Richard Foster has disputed Ross County chairman Roy MacGregor’s claim it would be dishonest to use the UK government’s furlough scheme to extend the contracts of players not being retained.
Foster is one of four senior players to be released by the Staggies, along with 10 reserve players, in an end of season cull at Victoria Park.
The UK government’s job retention scheme is in place until the end of October, covering a percentage of the salaries of staff who are furloughed.
This could have allowed County to allow Foster to continue to receive an income, along with Declan McManus, Lewis Spence and Sean Kelly, who are now also free agents.
MacGregor insists he took legal advice before opting against using the scheme to retain players, however, defender Foster is disappointed by the Dingwall club’s stance.
Foster said: “I don’t accept that it’s not fair.
“The scheme was put in place for that very reason. If you look at other jobs where they don’t have fixed contracts, companies have been able to essentially re-employ employees who were recently made redundant to give them an income via the furlough scheme.
“If they were allowed to do that on non-fixed term contracts, why then is it such a big deal to then extend the contract of an already employed person, a player? That is what the scheme is there for, that is what the guidance on the HMRC says.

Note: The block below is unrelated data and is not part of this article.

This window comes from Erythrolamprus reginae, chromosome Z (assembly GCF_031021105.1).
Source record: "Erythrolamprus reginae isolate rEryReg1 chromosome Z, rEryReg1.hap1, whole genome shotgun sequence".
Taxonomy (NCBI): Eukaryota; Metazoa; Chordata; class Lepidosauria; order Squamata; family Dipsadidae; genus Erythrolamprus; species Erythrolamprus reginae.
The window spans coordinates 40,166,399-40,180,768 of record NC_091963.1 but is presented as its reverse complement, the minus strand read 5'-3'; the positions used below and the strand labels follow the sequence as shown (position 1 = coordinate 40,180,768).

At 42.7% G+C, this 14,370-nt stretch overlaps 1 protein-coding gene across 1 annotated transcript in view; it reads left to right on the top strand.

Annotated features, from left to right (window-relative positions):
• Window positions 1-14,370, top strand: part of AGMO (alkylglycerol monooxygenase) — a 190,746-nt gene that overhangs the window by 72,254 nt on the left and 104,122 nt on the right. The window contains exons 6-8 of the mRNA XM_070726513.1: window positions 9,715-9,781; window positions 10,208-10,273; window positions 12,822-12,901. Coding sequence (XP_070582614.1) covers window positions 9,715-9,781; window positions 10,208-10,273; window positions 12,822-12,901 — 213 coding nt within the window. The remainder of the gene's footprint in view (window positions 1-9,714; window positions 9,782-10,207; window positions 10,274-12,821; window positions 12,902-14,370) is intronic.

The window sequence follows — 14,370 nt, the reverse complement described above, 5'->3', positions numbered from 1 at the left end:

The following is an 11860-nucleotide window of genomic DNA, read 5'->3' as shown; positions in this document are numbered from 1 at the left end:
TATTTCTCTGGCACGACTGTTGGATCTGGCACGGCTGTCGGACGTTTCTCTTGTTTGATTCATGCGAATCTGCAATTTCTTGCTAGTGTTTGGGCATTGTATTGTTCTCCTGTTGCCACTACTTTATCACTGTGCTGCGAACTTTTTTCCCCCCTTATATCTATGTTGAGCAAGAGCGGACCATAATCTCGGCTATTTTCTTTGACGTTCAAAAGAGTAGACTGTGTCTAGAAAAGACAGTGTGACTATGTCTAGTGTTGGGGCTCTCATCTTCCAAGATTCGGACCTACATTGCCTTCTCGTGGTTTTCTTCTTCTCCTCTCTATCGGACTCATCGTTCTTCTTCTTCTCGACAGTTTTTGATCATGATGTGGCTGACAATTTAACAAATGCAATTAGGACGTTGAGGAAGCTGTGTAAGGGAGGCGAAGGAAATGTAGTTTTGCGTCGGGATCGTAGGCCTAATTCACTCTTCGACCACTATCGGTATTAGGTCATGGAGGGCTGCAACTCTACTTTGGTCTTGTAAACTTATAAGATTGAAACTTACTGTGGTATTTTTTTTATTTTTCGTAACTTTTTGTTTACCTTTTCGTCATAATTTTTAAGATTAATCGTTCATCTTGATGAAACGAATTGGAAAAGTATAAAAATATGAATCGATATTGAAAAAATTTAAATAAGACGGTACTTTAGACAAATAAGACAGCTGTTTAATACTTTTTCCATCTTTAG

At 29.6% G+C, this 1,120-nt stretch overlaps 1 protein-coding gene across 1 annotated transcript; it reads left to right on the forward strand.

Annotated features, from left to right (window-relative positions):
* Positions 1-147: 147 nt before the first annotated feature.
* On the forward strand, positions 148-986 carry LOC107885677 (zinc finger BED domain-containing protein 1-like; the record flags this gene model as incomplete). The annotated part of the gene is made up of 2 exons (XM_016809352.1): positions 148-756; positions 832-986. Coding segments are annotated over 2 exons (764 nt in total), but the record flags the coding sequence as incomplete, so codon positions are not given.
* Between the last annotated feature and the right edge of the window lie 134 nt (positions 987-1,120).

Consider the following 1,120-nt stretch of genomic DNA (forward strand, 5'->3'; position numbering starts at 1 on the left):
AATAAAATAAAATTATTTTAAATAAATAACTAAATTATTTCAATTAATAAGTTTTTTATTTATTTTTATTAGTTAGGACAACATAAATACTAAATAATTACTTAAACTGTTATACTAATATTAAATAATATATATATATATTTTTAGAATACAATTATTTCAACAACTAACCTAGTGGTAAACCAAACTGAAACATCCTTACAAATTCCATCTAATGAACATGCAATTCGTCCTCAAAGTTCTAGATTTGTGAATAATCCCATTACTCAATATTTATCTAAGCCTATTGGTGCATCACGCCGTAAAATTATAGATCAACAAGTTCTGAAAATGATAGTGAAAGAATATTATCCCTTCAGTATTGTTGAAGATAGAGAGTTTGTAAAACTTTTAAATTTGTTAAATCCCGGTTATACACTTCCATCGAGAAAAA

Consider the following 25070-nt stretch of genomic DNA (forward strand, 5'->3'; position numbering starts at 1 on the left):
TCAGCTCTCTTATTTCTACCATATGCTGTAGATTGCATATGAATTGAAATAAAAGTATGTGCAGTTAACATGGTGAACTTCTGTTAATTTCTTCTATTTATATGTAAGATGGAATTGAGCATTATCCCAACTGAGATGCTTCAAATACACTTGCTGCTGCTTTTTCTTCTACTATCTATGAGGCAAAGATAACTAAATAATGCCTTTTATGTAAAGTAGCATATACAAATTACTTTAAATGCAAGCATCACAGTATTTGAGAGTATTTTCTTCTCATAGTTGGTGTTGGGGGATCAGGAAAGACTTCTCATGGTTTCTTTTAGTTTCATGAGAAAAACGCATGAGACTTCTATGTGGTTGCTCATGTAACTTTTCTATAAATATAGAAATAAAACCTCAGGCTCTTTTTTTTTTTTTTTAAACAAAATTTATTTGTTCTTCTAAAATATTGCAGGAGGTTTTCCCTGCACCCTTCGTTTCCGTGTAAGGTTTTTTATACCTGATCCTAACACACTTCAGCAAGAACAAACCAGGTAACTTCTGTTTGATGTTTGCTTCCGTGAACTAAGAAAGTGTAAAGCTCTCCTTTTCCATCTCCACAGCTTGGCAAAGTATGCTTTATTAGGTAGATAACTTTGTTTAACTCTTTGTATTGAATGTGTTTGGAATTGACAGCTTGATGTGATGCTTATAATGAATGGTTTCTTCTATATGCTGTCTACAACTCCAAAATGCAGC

“I have spoken to my local MP Amy Callaghan and she says that is what the guidance says, it can be done.
“For him (Roy MacGregor) to not believe that it’s honest to me is not really the issue. It’s what can happen. It is written on their website that it can be used.
“I don’t agree with that at all. I don’t see the point in having the scheme in place and not using it. The furlough scheme is in place for us to continue to earn money and they are choosing not to put us on that. That is a decision they have made and it doesn’t sit well with me. It could have been handled better.”
Foster feels particular sympathy for the 10 teenagers let go by the Staggies, with the 34-year-old adding: “It is almost a nail in the coffin of these young guys in terms of their football career.
“They are going to find it so hard to come back from this. They are all 17 and 18 years old. Now they don’t have a job, don’t have any prospect of getting a job in the next month. I just fear they could be lost to football, there could be a generation that just kind of fades away.
“It seems strange that he’s willing to say ‘I believe it’s dishonest to be cheating HMRC’ or whatever and he doesn’t want that, but by the same token he is happy to release 10 kids into the wilderness for nothing. It doesn’t add up.”